Apple's former chief executive Steve Jobs unveils the iPhone on January 9, 2007. While Jobs was a great thinker at a young age, some of his greatest innovations such as the iPod and iPhone came later in his career.
Apple's former chief executive Steve Jobs unveils the iPhone on January 9, 2007. While Jobs was a great thinker at a young age, some of his greatest innovations such as the iPod and iPhone came later in his career. - 

What is the best age for innovation? Are you more innovative in your 20s or your 50s?

Tom Agan, managing partner at innovation and brand consultancy Rivia, has come up with answer that might surprise you.

"The real innovators average about age 40," Agan says, adding that the popularized image of a young college age innovator -- think Mark Zuckerberg -- is a "total fallacy."

Agan cites Steve Jobs, who introduced the iPod and iPhone in just the last decade of his career, after years of personal computing experience.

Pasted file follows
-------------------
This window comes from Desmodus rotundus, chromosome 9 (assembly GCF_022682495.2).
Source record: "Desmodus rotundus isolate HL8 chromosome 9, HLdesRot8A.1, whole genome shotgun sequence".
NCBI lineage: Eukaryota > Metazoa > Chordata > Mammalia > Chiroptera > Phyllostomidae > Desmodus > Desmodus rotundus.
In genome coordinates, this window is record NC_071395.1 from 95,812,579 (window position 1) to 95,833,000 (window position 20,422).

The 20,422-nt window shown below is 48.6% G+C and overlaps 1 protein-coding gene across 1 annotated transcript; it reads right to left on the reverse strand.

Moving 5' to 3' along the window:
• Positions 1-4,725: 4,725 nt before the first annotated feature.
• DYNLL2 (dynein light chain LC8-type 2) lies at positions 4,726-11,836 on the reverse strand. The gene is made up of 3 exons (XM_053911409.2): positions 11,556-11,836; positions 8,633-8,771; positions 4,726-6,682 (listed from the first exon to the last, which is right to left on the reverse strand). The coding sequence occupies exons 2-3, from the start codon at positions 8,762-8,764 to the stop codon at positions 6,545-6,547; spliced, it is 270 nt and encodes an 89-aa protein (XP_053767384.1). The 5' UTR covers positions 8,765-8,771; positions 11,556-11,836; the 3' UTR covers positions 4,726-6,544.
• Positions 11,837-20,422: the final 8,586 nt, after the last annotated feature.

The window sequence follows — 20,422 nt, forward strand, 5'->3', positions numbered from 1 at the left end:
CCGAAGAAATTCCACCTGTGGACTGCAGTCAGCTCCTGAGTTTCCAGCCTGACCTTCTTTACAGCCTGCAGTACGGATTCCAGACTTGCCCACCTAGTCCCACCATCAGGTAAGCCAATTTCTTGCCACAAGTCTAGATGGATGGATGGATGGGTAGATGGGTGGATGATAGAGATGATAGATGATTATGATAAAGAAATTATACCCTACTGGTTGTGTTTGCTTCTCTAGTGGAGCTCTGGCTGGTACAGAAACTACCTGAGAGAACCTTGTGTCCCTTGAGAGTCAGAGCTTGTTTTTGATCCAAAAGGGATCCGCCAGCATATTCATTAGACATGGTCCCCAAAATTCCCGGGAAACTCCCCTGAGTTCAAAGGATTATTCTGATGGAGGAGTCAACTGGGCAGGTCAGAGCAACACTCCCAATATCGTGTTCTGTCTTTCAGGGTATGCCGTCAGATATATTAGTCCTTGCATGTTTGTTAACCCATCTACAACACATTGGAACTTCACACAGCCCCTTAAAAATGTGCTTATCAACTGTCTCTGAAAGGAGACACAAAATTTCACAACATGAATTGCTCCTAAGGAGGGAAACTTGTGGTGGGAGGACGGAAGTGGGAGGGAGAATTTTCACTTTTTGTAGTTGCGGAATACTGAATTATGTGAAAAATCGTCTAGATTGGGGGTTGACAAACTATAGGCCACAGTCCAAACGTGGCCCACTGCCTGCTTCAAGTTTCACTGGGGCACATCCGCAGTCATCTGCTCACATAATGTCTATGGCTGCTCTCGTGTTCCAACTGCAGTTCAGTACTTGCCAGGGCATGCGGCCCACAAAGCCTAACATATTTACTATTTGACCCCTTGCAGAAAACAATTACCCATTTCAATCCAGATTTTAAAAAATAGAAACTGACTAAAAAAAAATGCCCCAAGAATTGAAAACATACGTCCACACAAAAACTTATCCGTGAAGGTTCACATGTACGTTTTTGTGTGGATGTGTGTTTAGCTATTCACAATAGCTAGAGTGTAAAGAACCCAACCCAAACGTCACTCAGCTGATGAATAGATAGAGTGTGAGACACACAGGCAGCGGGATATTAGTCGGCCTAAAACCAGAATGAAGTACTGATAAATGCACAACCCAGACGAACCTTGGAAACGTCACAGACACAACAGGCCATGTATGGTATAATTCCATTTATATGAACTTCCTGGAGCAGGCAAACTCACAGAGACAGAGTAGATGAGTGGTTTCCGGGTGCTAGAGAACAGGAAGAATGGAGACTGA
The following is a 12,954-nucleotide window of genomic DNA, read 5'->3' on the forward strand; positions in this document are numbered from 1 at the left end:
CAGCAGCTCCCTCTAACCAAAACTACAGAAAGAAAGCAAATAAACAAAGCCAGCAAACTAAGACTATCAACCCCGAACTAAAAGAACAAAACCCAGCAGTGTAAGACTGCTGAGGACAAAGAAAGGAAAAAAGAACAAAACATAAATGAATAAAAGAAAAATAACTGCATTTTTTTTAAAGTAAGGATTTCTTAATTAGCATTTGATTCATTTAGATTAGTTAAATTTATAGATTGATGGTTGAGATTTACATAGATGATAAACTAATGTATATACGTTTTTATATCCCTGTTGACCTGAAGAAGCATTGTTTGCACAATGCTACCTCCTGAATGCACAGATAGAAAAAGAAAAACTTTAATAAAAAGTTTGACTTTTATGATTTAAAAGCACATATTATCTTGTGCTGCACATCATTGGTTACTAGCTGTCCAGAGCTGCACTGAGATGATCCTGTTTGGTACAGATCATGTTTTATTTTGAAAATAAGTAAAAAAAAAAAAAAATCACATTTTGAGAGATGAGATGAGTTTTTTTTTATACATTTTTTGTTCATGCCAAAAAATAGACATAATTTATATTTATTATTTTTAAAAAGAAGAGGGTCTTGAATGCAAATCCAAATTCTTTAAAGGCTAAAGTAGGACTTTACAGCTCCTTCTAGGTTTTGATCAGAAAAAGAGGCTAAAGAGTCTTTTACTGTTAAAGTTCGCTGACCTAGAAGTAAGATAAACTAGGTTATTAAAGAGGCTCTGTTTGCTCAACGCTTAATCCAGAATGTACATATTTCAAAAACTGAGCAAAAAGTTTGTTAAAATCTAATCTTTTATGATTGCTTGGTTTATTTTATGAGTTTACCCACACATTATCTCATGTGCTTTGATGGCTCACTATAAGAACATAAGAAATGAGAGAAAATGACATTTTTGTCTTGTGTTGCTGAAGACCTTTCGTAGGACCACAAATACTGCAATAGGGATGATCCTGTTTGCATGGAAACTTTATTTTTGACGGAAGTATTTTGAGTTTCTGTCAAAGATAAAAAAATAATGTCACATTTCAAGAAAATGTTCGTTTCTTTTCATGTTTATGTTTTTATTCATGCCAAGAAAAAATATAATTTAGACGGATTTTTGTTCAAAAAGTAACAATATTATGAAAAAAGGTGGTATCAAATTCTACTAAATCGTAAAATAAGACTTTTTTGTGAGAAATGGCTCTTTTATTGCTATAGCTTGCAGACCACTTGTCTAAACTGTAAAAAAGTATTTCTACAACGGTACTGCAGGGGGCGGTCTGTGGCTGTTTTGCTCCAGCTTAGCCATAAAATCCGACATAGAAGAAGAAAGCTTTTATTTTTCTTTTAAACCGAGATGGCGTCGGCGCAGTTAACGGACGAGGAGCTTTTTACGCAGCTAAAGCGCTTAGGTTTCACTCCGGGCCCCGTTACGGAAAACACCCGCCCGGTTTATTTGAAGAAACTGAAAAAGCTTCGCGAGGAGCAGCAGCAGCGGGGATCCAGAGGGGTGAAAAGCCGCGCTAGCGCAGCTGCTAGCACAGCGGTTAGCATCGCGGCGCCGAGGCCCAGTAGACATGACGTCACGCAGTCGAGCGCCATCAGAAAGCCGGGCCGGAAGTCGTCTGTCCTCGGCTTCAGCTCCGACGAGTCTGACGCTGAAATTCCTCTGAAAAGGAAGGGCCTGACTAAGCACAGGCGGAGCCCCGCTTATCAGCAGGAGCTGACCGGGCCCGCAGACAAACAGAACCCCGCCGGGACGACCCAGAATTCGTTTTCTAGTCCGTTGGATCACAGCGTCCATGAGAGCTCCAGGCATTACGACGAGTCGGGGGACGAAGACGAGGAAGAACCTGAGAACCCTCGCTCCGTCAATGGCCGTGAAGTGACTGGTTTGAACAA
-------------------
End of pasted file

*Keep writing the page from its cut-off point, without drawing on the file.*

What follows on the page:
The upshot? Companies looking to lower costs by hiring a younger workforce may be losing out on innovation.

"The number one factor for innovation is learning from past experiences, learning from past successes and failures" Agan says. "Now that we've moved into a knowlege-base world, experience becomes much more important."

To hear more about the relationship between age and innovation, click on the audio player above.

Follow Jeremy Hobson at @jeremyhobson